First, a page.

The Artist Who Resides In His Paintings

Published 9 years ago

Whilst Africa is embracing all things Chinese – trade, infrastructure and ideas, here is a guaranteed conversation-starter for Africans visiting China.

Just ask about Liu Bolin, the ‘invisible’ Chinese artist whose exhibitions are touring the world – and wowing it.

Bolin has perfected the art of urban camouflage, painting himself from head to toe, blending himself into the background he is in so seamlessly that you will not notice him until he moves. The idea is to make a silent statement and prompt the question: what lies beneath our public realms?


Bolin has exhibited his work in some of the world’s biggest galleries, triggering intrigue and introspection.

Born in China’s Shandong province, before becoming an artist, Bolin did the odd job as art teacher and assistant. It was not ideal.

“I lived at the bottom of society,” he says. “Those years, I felt redundant.”


That is when he often receded to the background, hiding. In October 2005, the Suojia Village International Art Camp in Beijing was demolished, “forcefully”, he tells us.

That was the starting point of Bolin’s celebrated Hiding In The City series, which began as a brand of ‘performance art’ that he is best known for.

“[The demolition] was a shock for me. I created the Hiding In The City series to express my protest. I try to use the series to express my inner world and my understanding of the world around me,” says Bolin.

The artistic process he uses is trompel’oeil (translated from French as ‘trick the eye’). In his work, there is no touching-up by a computer.


Every effect is painted on to his body, slowly, step by step, using it as a canvas to deliver a social message.

That is why his works are moving; he is the front and center of his art.

The Mandarin-speaking artist shares more details about his fascinating work in this interview:

Why do you do what you do?


Many people understand the meaning of my work and the power it has. My work spreads widely on the internet which indicates people know what I want to express. I think the most important thing [about] art is it [can] connect to people’s inner worlds.


What statement are you making?

When I started the Hiding In The City series, I hid myself in the studio [that had] been demolished. That work represents my protest [against] urban demolition.



Describe the work you have done around the world…

In the beginning, I had done work in France and Italy. I was disappearing in front of graffiti, bookshelves etc. I hid myself in various time [zones], languages, backgrounds and events. I thought different things happening at different times [can influence] the way humans think. At the same time, social problems such as the strikes in Paris, [poverty] in India, the financial crises and crash of the World Trade Center in New York, have all influenced my work.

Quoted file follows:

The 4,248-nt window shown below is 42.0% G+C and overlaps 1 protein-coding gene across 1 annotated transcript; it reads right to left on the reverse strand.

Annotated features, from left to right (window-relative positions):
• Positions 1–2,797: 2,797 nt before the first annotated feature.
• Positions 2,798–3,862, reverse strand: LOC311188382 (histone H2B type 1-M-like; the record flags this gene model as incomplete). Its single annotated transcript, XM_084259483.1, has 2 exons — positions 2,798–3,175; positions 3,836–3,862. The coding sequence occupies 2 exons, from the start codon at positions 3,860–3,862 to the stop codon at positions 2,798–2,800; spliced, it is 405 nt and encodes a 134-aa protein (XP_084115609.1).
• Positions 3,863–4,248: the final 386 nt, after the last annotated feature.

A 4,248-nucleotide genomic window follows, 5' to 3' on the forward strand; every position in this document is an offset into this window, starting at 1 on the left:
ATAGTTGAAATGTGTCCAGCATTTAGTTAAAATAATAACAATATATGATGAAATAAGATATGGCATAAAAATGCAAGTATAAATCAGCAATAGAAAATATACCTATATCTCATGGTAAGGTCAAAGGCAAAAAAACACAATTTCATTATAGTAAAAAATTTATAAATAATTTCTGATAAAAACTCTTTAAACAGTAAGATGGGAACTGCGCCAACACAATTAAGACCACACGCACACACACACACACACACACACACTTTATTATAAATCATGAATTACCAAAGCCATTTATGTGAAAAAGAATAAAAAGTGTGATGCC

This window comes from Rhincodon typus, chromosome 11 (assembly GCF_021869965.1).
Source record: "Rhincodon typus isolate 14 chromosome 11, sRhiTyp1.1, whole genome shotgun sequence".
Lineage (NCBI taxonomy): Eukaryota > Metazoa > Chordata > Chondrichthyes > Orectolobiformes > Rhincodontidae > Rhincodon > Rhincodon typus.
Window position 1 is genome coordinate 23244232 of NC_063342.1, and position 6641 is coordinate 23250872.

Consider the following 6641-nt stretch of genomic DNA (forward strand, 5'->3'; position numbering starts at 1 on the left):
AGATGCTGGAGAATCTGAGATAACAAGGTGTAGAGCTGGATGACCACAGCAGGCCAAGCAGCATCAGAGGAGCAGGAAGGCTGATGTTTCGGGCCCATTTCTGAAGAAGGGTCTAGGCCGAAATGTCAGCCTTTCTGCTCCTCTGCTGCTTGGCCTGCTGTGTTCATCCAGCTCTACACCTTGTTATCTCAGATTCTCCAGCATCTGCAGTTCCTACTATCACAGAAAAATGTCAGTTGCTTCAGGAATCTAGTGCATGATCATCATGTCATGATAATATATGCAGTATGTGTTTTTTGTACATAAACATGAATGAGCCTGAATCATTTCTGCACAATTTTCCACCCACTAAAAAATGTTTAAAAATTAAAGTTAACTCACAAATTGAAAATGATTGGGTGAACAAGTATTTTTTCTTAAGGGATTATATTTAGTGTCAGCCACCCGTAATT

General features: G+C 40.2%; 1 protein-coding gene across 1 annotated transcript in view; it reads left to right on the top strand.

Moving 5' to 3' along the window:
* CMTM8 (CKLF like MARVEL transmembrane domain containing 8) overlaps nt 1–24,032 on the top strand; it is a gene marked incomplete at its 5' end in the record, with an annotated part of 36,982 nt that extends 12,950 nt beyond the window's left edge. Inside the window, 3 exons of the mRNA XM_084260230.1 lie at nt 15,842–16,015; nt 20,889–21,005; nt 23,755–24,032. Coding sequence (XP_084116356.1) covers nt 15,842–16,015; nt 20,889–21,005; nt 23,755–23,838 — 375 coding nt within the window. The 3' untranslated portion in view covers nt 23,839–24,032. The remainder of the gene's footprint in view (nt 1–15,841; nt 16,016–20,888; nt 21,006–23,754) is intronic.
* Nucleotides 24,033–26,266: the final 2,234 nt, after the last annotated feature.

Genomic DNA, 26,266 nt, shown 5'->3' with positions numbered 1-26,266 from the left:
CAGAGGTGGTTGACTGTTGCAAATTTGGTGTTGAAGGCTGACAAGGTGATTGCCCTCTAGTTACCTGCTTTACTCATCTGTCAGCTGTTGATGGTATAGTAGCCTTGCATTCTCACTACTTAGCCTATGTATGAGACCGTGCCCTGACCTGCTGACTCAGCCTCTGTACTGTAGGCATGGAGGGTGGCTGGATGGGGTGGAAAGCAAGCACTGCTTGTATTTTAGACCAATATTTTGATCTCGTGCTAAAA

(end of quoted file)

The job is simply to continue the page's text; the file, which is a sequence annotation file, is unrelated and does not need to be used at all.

Which is your most recent work?

I had my solo show in Paris in March, and another solo show at a museum in Argentina in April. I recently did new work in Paris, influenced by the Charlie Hebdo shooting. I found 17 local people in Paris and made them disappear in order to question the problems in society. I thought this the modern version of religious war. I will participate in the Biennale of Performance Art in Argentina in June and also work on a new [art] influenced by transgenic food in Argentina.


How does the government in China view your work?

To be frank, the government has never censored my work so far. My work has never gotten any support from anyone but no one has been against it [either]. I have been doing my work quite freely…A lot of people from around the world like what I do and have resonance with my work. This is what I cherish the most.

How much time does it take to prepare for each work and how much does each ‘performance’ cost?

The time [taken to] paint the body depends on the complexity of the background. Like the Supermarket, Magazine…such work needs a lot of time to grasp details. The longest I have taken is almost four days. Actually, it is really hard work. Generally speaking, for a simple background, a day is enough, especially outdoor scenes.

Actually, standing there, being painted on, is a painful process. For several hours, you cannot move, the body aches all over. However, I enjoy such a process which is a sacrifice to the art and a striving for my [artistic] dream. I have never calculated how much it costs for finishing each performance.


What materials do you work with?

I’ve been using cloth designed for Chinese military men. Because in the beginning, I wanted to imitate how a sniper is hidden from his environment, by painting on his face, hands and body. For the paint, we usually use acrylic as it is simple.

How do you fund your work?

I have galleries who are in charge of the commercial part of my work.

What have you planned for the year ahead?

I will work on a new Target series in Italy and an art performance from the series Security Check. I plan [similar] performances next year in both Paris and New York. I would like to find famous buildings and invite people to be a part of it. Last year, there were many plane accidents. I would like people to pay more attention to matters of flight security.


Do you have any plans to visit Africa?

African culture has always been my fascination. When I was in college, I specifically researched Africa’s traditional art. Unfortunately, I have never been to Africa, but I believe I will have a chance to visit it someday in the future. I really look forward to it.

Related Topics: #China, #Exhibitions, #Gallery, #June 2015, #Liu Bolin, #Painting.